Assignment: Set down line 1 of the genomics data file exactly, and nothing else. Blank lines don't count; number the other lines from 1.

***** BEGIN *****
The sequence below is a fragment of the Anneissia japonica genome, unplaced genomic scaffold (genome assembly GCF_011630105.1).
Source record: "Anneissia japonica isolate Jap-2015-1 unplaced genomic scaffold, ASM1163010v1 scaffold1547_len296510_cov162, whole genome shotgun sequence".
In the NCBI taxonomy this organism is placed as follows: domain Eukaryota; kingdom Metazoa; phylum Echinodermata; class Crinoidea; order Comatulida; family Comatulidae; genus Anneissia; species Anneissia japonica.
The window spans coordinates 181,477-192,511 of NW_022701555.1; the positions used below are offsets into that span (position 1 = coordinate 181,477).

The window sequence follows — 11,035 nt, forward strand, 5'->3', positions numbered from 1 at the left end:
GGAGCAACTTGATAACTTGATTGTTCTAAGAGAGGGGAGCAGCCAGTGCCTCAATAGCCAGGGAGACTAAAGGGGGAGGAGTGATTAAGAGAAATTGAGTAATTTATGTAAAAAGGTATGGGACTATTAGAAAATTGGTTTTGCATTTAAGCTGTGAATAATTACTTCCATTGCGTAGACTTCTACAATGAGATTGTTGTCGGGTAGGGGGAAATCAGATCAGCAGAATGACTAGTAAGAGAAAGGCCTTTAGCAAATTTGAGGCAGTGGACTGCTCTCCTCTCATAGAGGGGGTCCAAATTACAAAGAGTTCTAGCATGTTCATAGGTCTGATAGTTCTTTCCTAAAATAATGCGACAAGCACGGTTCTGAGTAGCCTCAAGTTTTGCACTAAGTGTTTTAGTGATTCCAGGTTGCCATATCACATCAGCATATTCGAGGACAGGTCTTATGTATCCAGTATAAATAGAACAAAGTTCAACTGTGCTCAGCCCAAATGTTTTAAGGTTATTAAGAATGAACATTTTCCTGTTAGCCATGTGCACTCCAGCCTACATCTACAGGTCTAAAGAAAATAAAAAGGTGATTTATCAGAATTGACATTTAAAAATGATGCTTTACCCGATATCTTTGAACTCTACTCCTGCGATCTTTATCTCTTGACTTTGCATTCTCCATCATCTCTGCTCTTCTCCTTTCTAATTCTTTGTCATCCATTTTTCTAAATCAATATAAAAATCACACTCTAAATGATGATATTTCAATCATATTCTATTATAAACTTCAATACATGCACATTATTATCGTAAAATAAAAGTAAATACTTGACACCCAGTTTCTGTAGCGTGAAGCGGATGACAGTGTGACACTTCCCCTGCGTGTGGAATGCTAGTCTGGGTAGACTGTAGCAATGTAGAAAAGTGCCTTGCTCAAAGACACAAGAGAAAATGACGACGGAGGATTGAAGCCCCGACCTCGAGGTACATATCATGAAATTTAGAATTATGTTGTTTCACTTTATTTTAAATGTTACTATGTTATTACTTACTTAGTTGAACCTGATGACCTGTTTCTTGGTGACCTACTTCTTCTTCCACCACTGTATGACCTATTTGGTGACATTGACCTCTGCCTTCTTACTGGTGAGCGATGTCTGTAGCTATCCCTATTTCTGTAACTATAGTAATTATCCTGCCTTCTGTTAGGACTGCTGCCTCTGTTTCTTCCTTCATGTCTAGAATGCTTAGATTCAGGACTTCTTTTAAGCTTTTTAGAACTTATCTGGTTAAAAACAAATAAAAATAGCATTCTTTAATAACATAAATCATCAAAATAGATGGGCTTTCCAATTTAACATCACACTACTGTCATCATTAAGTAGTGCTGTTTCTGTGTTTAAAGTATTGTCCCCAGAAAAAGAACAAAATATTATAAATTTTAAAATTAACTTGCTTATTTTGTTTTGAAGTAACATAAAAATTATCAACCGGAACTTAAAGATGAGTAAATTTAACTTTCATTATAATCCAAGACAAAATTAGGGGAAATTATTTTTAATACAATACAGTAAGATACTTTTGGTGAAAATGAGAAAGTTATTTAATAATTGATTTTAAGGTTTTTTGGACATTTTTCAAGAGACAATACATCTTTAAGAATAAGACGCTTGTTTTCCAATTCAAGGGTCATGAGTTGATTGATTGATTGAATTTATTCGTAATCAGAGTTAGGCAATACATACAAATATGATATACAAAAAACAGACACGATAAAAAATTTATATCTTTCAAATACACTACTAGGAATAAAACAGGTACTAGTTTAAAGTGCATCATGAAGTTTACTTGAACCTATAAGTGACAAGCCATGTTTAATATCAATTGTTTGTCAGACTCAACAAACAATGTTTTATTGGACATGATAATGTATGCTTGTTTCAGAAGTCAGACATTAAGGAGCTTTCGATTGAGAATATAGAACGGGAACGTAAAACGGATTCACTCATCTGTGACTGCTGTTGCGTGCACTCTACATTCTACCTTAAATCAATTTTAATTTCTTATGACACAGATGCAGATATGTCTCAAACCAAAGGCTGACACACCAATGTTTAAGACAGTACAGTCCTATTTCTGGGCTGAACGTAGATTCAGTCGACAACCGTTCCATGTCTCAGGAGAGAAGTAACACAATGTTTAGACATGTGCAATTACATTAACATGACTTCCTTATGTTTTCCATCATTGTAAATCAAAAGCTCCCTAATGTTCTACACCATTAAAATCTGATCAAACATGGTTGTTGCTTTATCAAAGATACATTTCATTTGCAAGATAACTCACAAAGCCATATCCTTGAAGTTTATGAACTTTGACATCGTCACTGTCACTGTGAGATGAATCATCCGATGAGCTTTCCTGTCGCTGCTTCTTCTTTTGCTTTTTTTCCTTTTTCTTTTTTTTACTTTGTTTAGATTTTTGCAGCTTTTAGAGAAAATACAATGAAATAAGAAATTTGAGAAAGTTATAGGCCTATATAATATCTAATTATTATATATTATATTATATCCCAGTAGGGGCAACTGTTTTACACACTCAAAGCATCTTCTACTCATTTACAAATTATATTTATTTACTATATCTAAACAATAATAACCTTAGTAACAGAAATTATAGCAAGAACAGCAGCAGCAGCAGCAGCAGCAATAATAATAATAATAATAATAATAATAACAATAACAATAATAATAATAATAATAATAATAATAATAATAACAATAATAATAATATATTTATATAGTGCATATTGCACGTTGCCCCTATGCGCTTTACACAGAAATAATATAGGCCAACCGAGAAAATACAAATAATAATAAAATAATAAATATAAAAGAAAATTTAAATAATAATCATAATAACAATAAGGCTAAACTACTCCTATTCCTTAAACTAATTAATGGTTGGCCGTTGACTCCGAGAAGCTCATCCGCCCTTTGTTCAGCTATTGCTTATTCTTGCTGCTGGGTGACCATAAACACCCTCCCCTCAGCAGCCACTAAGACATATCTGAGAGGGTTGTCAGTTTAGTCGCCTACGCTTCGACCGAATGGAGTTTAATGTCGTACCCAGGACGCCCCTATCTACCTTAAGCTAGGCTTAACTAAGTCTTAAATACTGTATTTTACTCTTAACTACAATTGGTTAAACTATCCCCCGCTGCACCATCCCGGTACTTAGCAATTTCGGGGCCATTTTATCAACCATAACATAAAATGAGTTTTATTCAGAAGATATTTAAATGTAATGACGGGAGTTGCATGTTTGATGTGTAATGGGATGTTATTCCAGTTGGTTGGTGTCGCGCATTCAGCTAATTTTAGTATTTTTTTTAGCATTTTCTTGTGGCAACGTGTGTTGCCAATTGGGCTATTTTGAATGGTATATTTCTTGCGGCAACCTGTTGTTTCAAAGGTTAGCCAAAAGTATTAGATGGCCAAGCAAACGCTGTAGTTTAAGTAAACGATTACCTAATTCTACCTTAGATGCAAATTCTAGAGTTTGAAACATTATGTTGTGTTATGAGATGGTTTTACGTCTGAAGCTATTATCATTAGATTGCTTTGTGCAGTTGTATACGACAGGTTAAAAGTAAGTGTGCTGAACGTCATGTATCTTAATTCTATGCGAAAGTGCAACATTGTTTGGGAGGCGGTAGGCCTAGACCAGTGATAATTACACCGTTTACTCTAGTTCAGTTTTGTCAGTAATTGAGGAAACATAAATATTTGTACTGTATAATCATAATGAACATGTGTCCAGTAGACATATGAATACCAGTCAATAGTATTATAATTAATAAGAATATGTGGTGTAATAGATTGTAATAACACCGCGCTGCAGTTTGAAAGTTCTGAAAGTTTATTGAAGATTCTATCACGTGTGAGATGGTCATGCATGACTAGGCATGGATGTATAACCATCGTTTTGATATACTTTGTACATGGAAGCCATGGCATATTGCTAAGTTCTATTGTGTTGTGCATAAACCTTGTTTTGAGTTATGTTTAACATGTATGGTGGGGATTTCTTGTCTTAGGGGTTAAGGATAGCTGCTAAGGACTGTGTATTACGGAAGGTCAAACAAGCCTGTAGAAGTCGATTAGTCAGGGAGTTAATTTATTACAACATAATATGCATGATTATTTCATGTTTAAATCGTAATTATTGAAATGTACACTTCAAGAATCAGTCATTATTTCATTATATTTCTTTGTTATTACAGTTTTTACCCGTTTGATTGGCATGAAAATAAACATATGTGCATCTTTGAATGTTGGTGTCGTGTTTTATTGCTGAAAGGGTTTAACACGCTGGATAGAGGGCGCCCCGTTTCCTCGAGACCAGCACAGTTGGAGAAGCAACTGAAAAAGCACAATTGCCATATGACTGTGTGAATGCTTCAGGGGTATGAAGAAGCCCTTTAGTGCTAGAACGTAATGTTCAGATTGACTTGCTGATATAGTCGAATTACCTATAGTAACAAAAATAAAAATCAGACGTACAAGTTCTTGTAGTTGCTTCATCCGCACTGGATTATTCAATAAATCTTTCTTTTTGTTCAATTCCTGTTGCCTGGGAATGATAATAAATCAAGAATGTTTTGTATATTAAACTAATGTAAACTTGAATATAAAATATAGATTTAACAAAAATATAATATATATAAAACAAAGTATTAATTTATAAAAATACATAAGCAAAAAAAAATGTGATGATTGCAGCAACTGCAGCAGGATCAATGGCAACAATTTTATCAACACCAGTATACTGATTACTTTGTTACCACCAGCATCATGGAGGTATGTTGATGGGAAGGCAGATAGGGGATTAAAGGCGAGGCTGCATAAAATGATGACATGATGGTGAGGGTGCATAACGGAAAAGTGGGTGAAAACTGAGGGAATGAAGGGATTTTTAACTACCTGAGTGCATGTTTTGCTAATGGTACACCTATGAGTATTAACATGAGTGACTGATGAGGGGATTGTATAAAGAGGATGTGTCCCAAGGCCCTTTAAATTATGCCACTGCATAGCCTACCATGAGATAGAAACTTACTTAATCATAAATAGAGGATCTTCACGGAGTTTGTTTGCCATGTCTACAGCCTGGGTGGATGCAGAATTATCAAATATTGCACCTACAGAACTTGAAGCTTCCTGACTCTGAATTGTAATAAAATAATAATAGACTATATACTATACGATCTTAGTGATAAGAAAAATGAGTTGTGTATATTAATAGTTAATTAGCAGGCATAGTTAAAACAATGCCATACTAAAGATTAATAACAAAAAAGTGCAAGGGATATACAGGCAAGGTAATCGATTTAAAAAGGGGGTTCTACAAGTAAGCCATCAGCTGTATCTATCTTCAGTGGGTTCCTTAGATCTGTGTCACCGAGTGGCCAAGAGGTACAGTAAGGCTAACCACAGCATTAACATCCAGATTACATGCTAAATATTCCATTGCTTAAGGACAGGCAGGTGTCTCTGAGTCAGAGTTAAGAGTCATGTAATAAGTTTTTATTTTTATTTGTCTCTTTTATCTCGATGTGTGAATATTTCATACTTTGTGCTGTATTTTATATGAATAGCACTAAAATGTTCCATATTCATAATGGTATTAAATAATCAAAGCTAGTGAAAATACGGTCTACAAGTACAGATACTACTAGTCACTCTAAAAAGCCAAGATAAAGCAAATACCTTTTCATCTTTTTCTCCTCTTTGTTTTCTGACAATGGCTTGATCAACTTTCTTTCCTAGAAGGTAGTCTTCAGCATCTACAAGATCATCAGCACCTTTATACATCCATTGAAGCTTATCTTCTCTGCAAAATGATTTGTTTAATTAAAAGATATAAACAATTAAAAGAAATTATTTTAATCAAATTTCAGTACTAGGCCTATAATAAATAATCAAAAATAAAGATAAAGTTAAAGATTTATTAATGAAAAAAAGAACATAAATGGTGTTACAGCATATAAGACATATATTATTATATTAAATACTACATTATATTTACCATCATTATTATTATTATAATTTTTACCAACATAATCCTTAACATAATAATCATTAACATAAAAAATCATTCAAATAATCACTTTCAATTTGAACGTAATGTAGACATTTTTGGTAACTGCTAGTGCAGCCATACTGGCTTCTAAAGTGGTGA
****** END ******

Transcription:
The sequence below is a fragment of the Anneissia japonica genome, unplaced genomic scaffold (genome assembly GCF_011630105.1).